By Gemma Solés
Lagos is one of the world’s largest coastal megacities and the most populous city in Africa. The financial capital and main port of the continent’s western region, it is considered a high risk area for coastal and urban flooding due to climate change and sea level rise, aggravated by the lack of adequate drainage.
Being the seventh fastest-growing metropolis in the world, it is inhabited by a population of about 21 million people, which is estimated to gallop toward 25 million by 2020. If growth rates continue, by 2050 Lagos will rank as the second most populous city in the world. With this in mind, there is no doubt that the state apparatus is facing serious challenges in ensuring the safety of the population under future climate change conditions as well as maintaining the economic activity generated in the bustling Nigerian city.
With the initial goal of combating the effects of climate change in Lagos, in 2003 a retaining wall was designed to stop the unbeatable erosion of shoreline due to sea level rise, which government has warned threatens residents. This has been dubbed the ‘Great Wall of Lagos.’
The ‘Great Wall’ is a megastructure of concrete and stone that when complete will span over 8 km according to developers. It is intended to fortify the city against rising sea levels, raging storms and even the devastation from a possible tsunami. It’s a feat of advanced engineering. Nevertheless, the question is: who will this super coastal wall protect? We can glimpse an answer if we look beyond the wall to the privatised city that will be built by the state government and South Energyx Nigeria Limited inside of it: Eko Atlantic.
Eko Atlantic, currently under construction, will be an urban mega-project similar in size to Manhattan. It has been called the “African Dubai.” A clean and eco-friendly city. A metropolis with prosperous business and luxurious residential districts, offices, malls, voluptuous hotels, shiny skyscrapers and leisure facilities distributed across six zones. Banks, insurance companies and oil and gas multinationals will also be there. Likewise, the Nigerian Stock Exchange has already confirmed that it will establish a branch in the business area, which gives an idea of how Nigeria is betting on Eko Atlantic as a new and wealthy futuristic version of Lagos. A refuge-island for climate change, or simply, as some have said, an apparatus for ‘climate apartheid.’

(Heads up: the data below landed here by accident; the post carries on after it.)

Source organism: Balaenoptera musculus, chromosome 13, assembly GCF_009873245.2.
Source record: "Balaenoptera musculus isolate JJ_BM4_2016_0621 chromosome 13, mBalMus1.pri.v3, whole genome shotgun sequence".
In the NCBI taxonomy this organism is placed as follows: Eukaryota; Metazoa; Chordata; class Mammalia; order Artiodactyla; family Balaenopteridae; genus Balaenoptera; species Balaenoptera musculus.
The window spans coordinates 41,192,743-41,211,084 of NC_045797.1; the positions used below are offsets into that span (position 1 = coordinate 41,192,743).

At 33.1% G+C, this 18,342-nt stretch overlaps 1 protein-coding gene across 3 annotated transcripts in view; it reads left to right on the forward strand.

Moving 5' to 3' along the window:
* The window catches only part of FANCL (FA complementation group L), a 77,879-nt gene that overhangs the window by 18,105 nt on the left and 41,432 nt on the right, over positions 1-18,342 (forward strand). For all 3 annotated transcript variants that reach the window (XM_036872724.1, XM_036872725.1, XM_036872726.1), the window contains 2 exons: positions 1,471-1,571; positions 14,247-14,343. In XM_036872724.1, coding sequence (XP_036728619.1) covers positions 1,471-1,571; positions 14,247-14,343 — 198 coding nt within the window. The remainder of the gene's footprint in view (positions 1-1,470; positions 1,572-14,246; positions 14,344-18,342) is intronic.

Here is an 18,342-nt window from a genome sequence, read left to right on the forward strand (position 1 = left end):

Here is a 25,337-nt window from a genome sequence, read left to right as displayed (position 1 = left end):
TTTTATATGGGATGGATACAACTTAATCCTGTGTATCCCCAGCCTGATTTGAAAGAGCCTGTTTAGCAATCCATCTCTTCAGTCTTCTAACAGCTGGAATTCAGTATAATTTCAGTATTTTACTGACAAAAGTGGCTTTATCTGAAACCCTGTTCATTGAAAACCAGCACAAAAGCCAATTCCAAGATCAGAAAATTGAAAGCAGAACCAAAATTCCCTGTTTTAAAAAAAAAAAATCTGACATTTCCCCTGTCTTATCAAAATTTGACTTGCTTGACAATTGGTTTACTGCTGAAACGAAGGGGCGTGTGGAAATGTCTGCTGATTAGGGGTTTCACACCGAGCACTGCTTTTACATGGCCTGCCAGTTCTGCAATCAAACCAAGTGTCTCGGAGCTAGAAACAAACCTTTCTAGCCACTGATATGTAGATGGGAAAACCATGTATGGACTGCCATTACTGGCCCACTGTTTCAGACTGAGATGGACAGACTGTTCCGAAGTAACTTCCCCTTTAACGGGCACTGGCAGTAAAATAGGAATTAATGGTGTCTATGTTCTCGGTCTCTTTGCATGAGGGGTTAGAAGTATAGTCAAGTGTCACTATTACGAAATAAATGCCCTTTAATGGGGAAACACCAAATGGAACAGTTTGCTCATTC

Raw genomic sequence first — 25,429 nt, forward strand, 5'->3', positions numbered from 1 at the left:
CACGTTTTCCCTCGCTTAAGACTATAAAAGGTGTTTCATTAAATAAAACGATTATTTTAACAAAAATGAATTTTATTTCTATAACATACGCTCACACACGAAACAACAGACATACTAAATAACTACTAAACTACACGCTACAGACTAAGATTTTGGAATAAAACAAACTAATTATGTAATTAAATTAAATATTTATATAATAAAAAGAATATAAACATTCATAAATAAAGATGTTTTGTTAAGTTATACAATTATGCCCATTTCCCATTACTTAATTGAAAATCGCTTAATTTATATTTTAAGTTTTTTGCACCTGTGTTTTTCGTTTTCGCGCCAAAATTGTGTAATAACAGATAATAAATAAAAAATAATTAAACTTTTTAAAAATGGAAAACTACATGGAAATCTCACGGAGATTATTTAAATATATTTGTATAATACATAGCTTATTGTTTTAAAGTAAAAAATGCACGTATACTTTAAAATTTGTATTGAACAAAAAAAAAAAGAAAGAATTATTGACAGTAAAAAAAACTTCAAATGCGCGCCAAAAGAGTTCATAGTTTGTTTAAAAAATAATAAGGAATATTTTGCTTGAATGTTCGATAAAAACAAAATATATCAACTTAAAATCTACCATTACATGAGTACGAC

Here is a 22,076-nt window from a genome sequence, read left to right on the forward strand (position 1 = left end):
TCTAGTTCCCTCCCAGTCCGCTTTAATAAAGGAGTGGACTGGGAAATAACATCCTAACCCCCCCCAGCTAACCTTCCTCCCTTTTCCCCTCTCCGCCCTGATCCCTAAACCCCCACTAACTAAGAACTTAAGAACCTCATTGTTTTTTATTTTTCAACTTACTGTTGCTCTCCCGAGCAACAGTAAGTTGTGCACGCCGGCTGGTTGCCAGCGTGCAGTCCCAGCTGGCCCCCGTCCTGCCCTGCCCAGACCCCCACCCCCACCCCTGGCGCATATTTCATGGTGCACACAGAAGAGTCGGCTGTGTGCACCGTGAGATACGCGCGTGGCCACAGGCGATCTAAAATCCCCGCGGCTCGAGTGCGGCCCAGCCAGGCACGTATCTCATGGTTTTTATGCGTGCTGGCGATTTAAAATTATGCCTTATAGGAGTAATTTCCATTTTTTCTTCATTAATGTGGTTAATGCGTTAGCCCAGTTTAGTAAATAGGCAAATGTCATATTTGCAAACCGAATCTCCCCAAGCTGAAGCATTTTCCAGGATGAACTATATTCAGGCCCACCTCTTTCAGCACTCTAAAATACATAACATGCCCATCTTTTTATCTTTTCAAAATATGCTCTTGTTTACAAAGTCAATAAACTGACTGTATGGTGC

This artificial island of 10 square kilometres, located on Victoria Island, aims to become the commercial and financial epicenter of West Africa in 2020. Perhaps the dream that drove the construction of the Great Wall to protect Lagos from sea level rise is being hijacked to suit the elite?
Those wanting to own commercial or residential property at Eko Atlantic will need to fork out between $1000 and $2000 per square meter. The city will be home to just 250,000 people — a number that represents just over 1% of the total population of Lagos– and will employ 150,000 workers, who may not live in the island.
Eko Atlantic has achieved funding from a consortium of banks, including First Bank, First City Monument Bank and Guaranty Trust Bank. It is a multi-billion dollar private investment project, which has no public investment. However, the government has sold the land to build this mega-structure. But, is it fair to sell land to private property developers when there is a big deficit of affordable housing in Lagos?
The poor in Lagos face harsh treatment. Two-thirds of Lagos’ residents live in the informal settlements and neighborhoods or slums that are scattered around the city. They can be evicted at any time. Organizations like Amnesty International and the Bank on Human Rights have denounced the government’s behavior on evictions, noting the serious danger to the local population of overcrowding in impoverished housing spaces.
It seems that the poor can not compete with big business in any way. The ‘Great Wall’ is being built to mitigate the effects of climate change. But along with it yet another wall that separates the rich from poor is being built.
This article first appeared on Urban Africa on 25 September 2014
Gemma Solés i Coll holds an M.A. in Social Science of Development South of the Sahara (URV) and graduated in Philosophy (UB). She specializes in artistic and cultural trends and urban dynamics in Africa. She serves as chief editor for the music and performing arts section of Spanish online magazine WIRIKO, of which she is the founder.
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